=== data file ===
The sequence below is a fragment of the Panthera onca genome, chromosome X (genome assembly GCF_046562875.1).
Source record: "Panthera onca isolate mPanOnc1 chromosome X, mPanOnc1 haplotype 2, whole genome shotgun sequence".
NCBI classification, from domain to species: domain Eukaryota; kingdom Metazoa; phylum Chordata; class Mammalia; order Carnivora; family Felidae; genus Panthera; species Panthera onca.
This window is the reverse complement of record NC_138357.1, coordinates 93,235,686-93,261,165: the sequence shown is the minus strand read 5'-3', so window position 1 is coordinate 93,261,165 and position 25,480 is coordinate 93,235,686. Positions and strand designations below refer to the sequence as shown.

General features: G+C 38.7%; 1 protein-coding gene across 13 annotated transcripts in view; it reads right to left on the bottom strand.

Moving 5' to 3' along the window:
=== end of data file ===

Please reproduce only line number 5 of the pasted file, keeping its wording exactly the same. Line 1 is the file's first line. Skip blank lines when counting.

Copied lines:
General features: G+C 38.7%; 1 protein-coding gene across 13 annotated transcripts in view; it reads right to left on the bottom strand.